doubt not but matters will be shortly composed to his Maj.
satisfaction if Sir W. Berkeley will please but with freedom to
permit his Maj. Acts of Grace to pass as his Maj. royally
intended them — To acquaint Sec Coventry how he has managed
that affair he left Moryson to acquaint the Country with : his
Royal Highness' promise that the two Patents shall be taken
in and vacated without any charge to the Country which he has
made known to the Assembly — His gratitude for being joined
with his worthy & generous fellow Commiss" a fitter person
than Jeffreys would not have been found to quel this Rebellion :
Sir John Berry of unbiassed principles, prudent conduct and
unwearied industry for the service — Protestations of his own
sincerity as an Agent and in his present character. The strait-
ness of his salary and fortune; desires Sec Coventry's exertions
in his behalf. 8pp. (Abstract.)

(Col. Entry Bk. No. 81. pp. 160-167.)

VIRGINIA IN 1677. 365

March 27, 1677.
Col. Herbert Jeffreys, Sir John Berry and Col. Francis
MoRYSON TO Thos. Watkins — Directions as to public papers
sent for Secretary Coventry and the Lord Treasurer. The
Country in a peaceable quiet condition; all that obstructs it,
is the Governor's abiding upon the place and the fierceness of
those who call themselves the Loyal Party, which are not many
and among them not twenty eminent sufferers in Estate — Their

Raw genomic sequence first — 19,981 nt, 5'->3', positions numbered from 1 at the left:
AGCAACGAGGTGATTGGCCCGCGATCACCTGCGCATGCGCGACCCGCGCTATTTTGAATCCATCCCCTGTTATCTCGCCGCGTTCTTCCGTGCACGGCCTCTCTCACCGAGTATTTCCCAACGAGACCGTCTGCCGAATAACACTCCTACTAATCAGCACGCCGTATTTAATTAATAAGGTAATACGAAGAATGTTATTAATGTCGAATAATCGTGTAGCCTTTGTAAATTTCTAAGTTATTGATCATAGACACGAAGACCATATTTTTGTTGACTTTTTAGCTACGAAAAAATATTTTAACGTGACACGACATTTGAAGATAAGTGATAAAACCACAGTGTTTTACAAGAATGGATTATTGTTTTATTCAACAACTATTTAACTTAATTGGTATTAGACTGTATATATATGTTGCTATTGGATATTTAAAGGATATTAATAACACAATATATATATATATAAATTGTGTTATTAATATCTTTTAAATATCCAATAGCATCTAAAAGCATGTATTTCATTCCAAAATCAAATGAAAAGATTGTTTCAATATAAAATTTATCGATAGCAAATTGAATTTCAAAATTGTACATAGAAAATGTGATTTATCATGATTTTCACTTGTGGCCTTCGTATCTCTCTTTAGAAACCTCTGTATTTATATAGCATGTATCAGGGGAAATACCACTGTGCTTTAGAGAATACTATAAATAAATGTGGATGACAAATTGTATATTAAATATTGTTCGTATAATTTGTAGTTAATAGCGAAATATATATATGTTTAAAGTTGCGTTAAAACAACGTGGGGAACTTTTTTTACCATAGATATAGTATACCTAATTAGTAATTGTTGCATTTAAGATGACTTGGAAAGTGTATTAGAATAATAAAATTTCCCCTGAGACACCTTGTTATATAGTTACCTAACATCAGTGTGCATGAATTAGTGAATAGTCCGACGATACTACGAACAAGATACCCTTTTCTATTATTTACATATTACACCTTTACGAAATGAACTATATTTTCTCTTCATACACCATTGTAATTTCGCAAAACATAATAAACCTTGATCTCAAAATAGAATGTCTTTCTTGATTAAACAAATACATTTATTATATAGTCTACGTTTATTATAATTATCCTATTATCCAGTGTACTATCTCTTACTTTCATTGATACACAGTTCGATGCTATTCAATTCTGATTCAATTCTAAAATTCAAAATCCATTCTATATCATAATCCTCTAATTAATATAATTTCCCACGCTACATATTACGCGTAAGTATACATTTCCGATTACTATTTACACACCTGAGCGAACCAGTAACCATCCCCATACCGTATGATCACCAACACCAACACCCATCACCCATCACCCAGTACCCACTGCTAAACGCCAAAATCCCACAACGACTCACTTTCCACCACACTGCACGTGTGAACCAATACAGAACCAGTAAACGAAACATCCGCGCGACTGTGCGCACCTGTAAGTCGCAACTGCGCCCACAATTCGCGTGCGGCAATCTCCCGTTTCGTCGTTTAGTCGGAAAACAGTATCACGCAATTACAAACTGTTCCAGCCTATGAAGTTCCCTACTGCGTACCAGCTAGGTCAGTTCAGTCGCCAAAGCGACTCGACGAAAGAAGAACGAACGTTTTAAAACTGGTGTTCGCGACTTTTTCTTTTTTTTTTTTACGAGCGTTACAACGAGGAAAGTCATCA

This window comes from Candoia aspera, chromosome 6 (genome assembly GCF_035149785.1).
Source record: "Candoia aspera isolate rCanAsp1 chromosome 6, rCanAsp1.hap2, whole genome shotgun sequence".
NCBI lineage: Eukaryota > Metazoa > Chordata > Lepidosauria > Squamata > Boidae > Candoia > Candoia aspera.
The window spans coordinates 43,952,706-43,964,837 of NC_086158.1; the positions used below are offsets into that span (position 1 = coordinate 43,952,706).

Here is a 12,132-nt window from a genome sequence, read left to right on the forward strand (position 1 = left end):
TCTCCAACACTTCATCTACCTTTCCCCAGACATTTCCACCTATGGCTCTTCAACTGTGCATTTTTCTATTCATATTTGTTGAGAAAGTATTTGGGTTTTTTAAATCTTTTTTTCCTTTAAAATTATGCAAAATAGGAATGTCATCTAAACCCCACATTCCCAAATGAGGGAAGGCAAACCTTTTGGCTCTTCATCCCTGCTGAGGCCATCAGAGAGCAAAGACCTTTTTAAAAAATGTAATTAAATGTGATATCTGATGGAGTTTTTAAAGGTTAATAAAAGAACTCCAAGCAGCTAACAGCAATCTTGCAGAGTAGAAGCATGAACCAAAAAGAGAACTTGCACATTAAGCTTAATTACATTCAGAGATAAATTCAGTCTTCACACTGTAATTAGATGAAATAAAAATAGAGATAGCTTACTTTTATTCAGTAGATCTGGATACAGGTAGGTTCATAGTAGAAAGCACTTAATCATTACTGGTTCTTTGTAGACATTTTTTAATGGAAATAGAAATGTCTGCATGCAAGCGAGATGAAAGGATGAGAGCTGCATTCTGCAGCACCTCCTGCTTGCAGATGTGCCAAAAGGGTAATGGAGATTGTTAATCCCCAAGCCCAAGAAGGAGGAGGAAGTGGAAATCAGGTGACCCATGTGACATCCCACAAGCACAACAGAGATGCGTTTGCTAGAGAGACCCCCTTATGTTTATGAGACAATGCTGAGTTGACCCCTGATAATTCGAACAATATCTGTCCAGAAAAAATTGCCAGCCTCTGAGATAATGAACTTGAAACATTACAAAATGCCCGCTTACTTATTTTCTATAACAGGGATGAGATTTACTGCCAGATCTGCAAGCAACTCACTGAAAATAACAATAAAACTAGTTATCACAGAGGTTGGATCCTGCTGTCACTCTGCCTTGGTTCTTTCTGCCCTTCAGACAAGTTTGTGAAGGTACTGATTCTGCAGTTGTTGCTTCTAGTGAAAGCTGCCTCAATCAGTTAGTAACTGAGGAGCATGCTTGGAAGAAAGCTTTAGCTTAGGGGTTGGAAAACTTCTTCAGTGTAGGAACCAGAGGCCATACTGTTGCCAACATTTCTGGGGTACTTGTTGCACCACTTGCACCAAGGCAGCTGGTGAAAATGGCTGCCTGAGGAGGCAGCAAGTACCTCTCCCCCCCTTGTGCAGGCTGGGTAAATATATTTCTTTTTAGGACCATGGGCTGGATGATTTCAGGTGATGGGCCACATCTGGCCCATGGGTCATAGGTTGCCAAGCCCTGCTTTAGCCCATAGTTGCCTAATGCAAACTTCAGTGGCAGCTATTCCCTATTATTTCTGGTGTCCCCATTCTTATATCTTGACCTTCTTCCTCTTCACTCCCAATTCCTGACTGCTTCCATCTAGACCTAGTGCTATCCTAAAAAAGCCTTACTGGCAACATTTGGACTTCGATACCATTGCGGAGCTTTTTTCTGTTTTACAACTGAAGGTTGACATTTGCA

rapacious insolence exasperates the other party and their
importunate sollicitations to try & condemn the guilty party
"which indeed is little less than the whole Country" — The
necessity of a general Act of Oblivion which the Assembly will
hardly be brought to without His Maj. express injunctions
compel, as in the case in England. The general grievances so
few and trivial that but for the Governors contrariety they see
no further occasion to stay a fortnight. Have been forced to
urge again and again their Instructions for retrenching the
Great Salary of the Assembly — now reduced to 120 lbs. per
diem, the very lowest allowance the Burgesses can support their
charges under. The estates of tobacco, cattle &c. carried off
by the Gov'. — Bland executed this day at James Town — Fines
imposed by the Governor, detested by Jeffreys & his Officers.

(Colonial Papers. 3pp.)

March 29, 1677.
Certificate of Governor Berkeley for the receipt of goods and
two servants consigned to Wm. Hunt in the Richard and Eliza-